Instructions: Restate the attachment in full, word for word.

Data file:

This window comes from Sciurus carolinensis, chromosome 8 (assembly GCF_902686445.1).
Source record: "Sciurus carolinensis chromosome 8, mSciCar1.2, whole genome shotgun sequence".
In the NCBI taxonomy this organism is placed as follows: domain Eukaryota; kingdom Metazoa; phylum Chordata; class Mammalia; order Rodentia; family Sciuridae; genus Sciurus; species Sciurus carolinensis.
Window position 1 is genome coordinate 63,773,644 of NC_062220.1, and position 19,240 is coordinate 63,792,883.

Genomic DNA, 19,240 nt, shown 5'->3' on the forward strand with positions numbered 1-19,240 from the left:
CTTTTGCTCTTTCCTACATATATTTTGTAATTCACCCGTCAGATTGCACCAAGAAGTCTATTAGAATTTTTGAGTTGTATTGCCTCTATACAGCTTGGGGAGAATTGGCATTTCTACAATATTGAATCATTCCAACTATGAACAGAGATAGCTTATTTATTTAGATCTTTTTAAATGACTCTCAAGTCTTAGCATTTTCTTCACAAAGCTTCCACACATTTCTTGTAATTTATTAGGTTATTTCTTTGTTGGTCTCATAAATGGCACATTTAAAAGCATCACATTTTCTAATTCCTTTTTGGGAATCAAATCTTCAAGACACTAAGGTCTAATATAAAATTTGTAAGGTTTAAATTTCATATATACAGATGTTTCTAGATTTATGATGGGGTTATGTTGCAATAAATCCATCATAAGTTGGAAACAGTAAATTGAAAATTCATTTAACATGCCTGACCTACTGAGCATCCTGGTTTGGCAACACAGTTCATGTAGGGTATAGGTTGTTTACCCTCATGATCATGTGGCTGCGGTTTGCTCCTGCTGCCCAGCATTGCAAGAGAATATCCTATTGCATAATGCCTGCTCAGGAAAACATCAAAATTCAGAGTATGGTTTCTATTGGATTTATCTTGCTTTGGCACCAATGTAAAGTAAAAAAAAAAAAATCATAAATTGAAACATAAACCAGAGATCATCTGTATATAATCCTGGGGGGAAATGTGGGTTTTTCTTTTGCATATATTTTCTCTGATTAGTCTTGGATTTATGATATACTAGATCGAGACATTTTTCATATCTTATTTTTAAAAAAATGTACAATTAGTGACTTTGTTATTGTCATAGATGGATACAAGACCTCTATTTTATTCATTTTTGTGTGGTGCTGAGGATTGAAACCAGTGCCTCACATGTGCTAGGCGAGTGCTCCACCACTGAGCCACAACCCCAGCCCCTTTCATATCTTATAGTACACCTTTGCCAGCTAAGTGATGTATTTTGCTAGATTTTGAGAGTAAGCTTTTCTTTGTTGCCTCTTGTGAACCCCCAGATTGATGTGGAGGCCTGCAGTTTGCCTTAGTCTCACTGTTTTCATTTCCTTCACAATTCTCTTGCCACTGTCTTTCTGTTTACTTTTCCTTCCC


This window comes from Sciurus carolinensis, chromosome 8 (assembly GCF_902686445.1).
Source record: "Sciurus carolinensis chromosome 8, mSciCar1.2, whole genome shotgun sequence".
In the NCBI taxonomy this organism is placed as follows: domain Eukaryota; kingdom Metazoa; phylum Chordata; class Mammalia; order Rodentia; family Sciuridae; genus Sciurus; species Sciurus carolinensis.
Window position 1 is genome coordinate 63,773,644 of NC_062220.1, and position 19,240 is coordinate 63,792,883.

Genomic DNA, 19,240 nt, shown 5'->3' on the forward strand with positions numbered 1-19,240 from the left:
CTTTTGCTCTTTCCTACATATATTTTGTAATTCACCCGTCAGATTGCACCAAGAAGTCTATTAGAATTTTTGAGTTGTATTGCCTCTATACAGCTTGGGGAGAATTGGCATTTCTACAATATTGAATCATTCCAACTATGAACAGAGATAGCTTATTTATTTAGATCTTTTTAAATGACTCTCAAGTCTTAGCATTTTCTTCACAAAGCTTCCACACATTTCTTGTAATTTATTAGGTTATTTCTTTGTTGGTCTCATAAATGGCACATTTAAAAGCATCACATTTTCTAATTCCTTTTTGGGAATCAAATCTTCAAGACACTAAGGTCTAATATAAAATTTGTAAGGTTTAAATTTCATATATACAGATGTTTCTAGATTTATGATGGGGTTATGTTGCAATAAATCCATCATAAGTTGGAAACAGTAAATTGAAAATTCATTTAACATGCCTGACCTACTGAGCATCCTGGTTTGGCAACACAGTTCATGTAGGGTATAGGTTGTTTACCCTCATGATCATGTGGCTGCGGTTTGCTCCTGCTGCCCAGCATTGCAAGAGAATATCCTATTGCATAATGCCTGCTCAGGAAAACATCAAAATTCAGAGTATGGTTTCTATTGGATTTATCTTGCTTTGGCACCAATGTAAAGTAAAAAAAAAAAAATCATAAATTGAAACATAAACCAGAGATCATCTGTATATAATCCTGGGGGGAAATGTGGGTTTTTCTTTTGCATATATTTTCTCTGATTAGTCTTGGATTTATGATATACTAGATCGAGACATTTTTCATATCTTATTTTTAAAAAAATGTACAATTAGTGACTTTGTTATTGTCATAGATGGATACAAGACCTCTATTTTATTCATTTTTGTGTGGTGCTGAGGATTGAAACCAGTGCCTCACATGTGCTAGGCGAGTGCTCCACCACTGAGCCACAACCCCAGCCCCTTTCATATCTTATAGTACACCTTTGCCAGCTAAGTGATGTATTTTGCTAGATTTTGAGAGTAAGCTTTTCTTTGTTGCCTCTTGTGAACCCCCAGATTGATGTGGAGGCCTGCAGTTTGCCTTAGTCTCACTGTTTTCATTTCCTTCACAATTCTCTTGCCACTGTCTTTCTGTTTACTTTTCCTTCCC